2F15


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Maeve Miller 1A
Posts: 51
Joined: Fri Aug 09, 2019 12:16 am

2F15

Postby Maeve Miller 1A » Wed Nov 20, 2019 4:04 pm

Why does the bond angle increase as the s-character of the hybrid increase?

Brian_Ho_2B
Posts: 221
Joined: Fri Aug 09, 2019 12:16 am

Re: 2F15

Postby Brian_Ho_2B » Wed Nov 20, 2019 4:54 pm

As the hybridized orbital has more s character (meaning less p character), the less regions of electron density are around a particular atom. For instance, if we compare sp3 to sp2, the s character increased (25% to 33%) and there is one less region of electron density, so the shape went from a tetrahedral electron arrangement to a trigonal planar arrangement. The angle went from 109.5 degrees to 120 degrees. If we go from sp2 to sp, then there's two regions of electron density around an atom, making it linear, so the angle is now 180 degrees (compared to sp2, which was 120 degrees).

Maeve Miller 1A
Posts: 51
Joined: Fri Aug 09, 2019 12:16 am

Re: 2F15

Postby Maeve Miller 1A » Wed Nov 20, 2019 5:21 pm

Oh, I didn't realize s-character was interchangeable with p-character. That makes much more sense. Thank you!

Alan Wu
Posts: 61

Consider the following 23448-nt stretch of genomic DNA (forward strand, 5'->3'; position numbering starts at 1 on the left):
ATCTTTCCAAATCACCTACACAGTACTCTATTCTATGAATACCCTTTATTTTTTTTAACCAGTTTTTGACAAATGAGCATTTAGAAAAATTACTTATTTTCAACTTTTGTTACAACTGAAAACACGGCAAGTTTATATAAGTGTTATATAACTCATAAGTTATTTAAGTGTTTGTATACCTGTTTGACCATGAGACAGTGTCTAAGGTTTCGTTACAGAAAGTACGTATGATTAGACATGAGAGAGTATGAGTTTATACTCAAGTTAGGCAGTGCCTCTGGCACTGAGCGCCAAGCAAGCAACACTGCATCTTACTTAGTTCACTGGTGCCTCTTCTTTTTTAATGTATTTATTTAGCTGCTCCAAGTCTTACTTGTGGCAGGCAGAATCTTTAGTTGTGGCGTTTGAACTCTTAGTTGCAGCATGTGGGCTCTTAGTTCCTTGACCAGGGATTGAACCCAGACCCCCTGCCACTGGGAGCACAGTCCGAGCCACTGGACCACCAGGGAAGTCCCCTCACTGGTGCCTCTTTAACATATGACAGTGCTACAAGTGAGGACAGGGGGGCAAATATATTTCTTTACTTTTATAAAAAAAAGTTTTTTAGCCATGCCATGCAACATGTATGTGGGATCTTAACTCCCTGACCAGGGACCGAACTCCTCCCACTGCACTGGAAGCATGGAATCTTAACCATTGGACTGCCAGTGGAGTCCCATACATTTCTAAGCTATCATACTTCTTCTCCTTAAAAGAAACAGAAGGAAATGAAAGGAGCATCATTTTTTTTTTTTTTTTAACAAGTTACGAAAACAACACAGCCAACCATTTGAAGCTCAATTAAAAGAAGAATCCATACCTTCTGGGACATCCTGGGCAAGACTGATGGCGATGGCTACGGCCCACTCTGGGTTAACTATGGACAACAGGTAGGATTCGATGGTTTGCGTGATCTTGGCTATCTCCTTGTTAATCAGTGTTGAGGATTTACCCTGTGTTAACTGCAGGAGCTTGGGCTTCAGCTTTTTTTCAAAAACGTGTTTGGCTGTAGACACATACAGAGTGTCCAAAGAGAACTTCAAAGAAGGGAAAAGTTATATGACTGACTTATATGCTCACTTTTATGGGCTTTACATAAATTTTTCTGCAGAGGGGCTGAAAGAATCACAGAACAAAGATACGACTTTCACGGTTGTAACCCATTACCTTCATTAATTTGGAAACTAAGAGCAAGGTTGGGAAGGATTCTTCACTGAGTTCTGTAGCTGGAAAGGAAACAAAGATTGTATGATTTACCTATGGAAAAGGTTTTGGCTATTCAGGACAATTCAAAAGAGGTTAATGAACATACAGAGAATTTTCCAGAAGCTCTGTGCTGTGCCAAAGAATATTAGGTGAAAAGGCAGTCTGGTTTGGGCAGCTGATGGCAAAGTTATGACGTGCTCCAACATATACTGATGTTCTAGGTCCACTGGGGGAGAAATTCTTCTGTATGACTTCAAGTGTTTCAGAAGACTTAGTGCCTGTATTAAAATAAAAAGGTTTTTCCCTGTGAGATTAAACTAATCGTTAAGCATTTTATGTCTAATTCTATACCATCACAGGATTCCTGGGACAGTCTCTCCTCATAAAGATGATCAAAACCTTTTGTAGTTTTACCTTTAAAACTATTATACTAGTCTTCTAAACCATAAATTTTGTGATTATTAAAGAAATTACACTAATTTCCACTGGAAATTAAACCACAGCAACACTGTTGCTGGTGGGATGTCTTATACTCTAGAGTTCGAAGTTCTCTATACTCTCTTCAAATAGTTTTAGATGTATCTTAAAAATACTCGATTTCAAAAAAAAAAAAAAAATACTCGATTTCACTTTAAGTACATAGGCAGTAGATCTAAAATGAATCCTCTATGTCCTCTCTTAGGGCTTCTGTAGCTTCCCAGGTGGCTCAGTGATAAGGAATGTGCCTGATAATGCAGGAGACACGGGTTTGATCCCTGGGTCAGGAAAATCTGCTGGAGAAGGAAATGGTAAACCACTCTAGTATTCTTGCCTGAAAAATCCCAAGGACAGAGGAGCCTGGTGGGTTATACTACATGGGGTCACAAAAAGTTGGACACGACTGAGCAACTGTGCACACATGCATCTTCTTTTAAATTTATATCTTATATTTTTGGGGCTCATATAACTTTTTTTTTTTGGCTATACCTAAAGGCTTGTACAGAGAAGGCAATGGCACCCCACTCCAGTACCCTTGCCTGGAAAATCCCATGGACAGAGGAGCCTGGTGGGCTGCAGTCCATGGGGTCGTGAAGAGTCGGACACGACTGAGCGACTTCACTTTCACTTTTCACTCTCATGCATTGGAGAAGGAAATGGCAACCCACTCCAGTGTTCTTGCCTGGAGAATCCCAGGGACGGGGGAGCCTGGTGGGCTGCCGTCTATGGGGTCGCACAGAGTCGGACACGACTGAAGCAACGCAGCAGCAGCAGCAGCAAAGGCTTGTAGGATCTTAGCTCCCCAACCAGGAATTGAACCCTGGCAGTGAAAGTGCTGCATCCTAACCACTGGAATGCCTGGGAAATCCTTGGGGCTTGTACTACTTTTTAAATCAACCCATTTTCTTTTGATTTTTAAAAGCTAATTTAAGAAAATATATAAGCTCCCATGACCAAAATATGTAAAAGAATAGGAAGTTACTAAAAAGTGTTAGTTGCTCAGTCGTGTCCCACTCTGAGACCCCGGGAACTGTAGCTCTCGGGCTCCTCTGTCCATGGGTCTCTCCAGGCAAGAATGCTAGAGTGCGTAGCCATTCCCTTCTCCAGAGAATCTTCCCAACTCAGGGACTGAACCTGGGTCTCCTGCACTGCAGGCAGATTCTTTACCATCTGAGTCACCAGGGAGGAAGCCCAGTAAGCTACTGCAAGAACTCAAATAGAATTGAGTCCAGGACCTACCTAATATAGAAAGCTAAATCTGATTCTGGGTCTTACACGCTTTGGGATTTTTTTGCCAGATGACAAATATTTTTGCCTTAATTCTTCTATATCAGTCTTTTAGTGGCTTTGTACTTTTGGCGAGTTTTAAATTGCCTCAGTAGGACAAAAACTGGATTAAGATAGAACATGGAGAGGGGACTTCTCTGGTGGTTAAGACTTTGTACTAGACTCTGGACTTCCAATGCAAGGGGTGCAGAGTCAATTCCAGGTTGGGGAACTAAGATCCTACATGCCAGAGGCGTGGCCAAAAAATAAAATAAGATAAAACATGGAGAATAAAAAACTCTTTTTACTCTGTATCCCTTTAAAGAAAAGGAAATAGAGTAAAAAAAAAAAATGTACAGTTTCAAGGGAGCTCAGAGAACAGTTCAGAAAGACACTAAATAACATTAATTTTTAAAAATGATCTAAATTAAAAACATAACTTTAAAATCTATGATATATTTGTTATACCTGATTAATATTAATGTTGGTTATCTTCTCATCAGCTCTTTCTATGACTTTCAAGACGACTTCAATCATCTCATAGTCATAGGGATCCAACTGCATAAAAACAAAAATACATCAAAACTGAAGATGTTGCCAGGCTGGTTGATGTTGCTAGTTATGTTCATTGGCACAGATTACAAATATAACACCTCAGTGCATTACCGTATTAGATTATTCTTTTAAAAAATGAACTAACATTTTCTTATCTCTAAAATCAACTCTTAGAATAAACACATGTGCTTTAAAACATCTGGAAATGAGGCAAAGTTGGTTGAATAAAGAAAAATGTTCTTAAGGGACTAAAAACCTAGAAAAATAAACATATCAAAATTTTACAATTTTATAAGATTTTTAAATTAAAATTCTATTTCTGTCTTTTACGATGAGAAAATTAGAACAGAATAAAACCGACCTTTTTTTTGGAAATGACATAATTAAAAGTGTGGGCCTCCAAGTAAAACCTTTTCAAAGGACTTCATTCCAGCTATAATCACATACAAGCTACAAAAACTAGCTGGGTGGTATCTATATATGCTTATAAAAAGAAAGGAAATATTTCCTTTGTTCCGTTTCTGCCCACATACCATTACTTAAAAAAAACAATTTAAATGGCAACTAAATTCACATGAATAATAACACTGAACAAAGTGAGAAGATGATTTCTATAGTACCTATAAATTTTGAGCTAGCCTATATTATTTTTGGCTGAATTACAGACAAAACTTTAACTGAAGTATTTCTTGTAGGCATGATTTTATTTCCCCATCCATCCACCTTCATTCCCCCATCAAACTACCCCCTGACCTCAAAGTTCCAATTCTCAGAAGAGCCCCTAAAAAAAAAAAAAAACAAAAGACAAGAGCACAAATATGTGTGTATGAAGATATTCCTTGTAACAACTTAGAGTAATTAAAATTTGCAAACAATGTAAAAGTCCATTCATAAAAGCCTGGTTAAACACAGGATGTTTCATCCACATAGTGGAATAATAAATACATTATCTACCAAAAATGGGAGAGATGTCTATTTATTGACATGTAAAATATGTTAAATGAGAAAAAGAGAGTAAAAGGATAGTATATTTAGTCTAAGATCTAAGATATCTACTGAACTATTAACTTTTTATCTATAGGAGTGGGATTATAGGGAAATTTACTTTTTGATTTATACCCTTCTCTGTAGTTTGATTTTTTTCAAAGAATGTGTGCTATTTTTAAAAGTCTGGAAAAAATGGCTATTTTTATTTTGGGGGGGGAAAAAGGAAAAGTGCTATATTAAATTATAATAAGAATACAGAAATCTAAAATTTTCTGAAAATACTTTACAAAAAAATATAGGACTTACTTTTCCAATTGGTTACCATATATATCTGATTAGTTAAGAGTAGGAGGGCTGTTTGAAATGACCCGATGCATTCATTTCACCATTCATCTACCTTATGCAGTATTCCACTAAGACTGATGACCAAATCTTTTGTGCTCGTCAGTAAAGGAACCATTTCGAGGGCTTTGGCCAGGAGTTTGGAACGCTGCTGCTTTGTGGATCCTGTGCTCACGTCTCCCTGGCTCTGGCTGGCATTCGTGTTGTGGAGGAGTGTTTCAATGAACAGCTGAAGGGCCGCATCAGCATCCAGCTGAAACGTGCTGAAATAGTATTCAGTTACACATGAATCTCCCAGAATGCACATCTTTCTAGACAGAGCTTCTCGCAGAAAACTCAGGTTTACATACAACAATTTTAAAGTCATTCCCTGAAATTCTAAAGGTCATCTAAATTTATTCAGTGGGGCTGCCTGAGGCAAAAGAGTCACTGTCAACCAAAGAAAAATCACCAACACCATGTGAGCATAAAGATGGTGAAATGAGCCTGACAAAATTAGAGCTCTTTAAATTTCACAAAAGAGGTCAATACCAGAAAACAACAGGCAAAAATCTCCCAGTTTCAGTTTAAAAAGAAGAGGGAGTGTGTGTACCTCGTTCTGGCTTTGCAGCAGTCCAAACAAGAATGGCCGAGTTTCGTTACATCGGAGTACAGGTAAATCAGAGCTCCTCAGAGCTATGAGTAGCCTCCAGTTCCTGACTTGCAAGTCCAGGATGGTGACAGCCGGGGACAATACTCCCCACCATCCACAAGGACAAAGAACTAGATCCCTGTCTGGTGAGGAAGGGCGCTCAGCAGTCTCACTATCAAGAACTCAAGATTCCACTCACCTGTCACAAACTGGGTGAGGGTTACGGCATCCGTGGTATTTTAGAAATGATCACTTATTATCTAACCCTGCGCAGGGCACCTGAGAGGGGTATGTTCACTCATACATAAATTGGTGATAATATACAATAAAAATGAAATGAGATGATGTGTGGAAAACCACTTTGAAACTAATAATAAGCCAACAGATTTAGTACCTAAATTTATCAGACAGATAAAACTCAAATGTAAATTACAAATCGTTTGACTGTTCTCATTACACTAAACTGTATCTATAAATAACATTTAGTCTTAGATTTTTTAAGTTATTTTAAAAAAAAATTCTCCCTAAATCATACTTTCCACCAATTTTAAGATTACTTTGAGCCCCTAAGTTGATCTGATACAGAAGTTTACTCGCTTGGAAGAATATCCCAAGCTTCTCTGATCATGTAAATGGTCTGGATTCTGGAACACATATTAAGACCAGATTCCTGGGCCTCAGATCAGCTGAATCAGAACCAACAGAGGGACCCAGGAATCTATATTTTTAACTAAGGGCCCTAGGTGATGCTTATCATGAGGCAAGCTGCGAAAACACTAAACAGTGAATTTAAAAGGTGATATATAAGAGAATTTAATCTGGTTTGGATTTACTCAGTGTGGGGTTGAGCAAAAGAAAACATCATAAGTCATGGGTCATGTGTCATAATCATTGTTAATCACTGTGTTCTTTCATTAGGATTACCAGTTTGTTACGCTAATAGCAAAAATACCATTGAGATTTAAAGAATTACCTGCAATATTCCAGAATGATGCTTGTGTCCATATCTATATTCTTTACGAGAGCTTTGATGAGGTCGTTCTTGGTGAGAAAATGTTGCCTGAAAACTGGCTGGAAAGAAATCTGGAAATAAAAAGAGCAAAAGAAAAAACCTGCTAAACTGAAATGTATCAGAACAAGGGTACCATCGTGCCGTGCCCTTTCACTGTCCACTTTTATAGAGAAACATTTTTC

Joined: Sat Sep 14, 2019 12:16 am

Re: 2F15

Postby Alan Wu » Sat Nov 23, 2019 4:11 pm

Brian_Ho_1F wrote:As the hybridized orbital has more s character (meaning less p character), the less regions of electron density are around a particular atom. For instance, if we compare sp3 to sp2, the s character increased (25% to 33%) and there is one less region of electron density, so the shape went from a tetrahedral electron arrangement to a trigonal planar arrangement. The angle went from 109.5 degrees to 120 degrees. If we go from sp2 to sp, then there's two regions of electron density around an atom, making it linear, so the angle is now 180 degrees (compared to sp2, which was 120 degrees).


But is that all there is to solving this problem? Does the orbital's S-character relate to greater areas of electron density with no nodes? If that's the case, do the larger regions of electron density around the central atom result in larger bonding angles due to repulsion?

VioletKo3F
Posts: 103
Joined: Sat Sep 07, 2019 12:18 am

Re: 2F15

Postby VioletKo3F » Sat Nov 23, 2019 4:12 pm

To give an example, sp hybridization has a bond angle of 180 while sp2 has a bond angle of 120. The s-characteristic of the sp hybridization is larger and has a larger bond angle.


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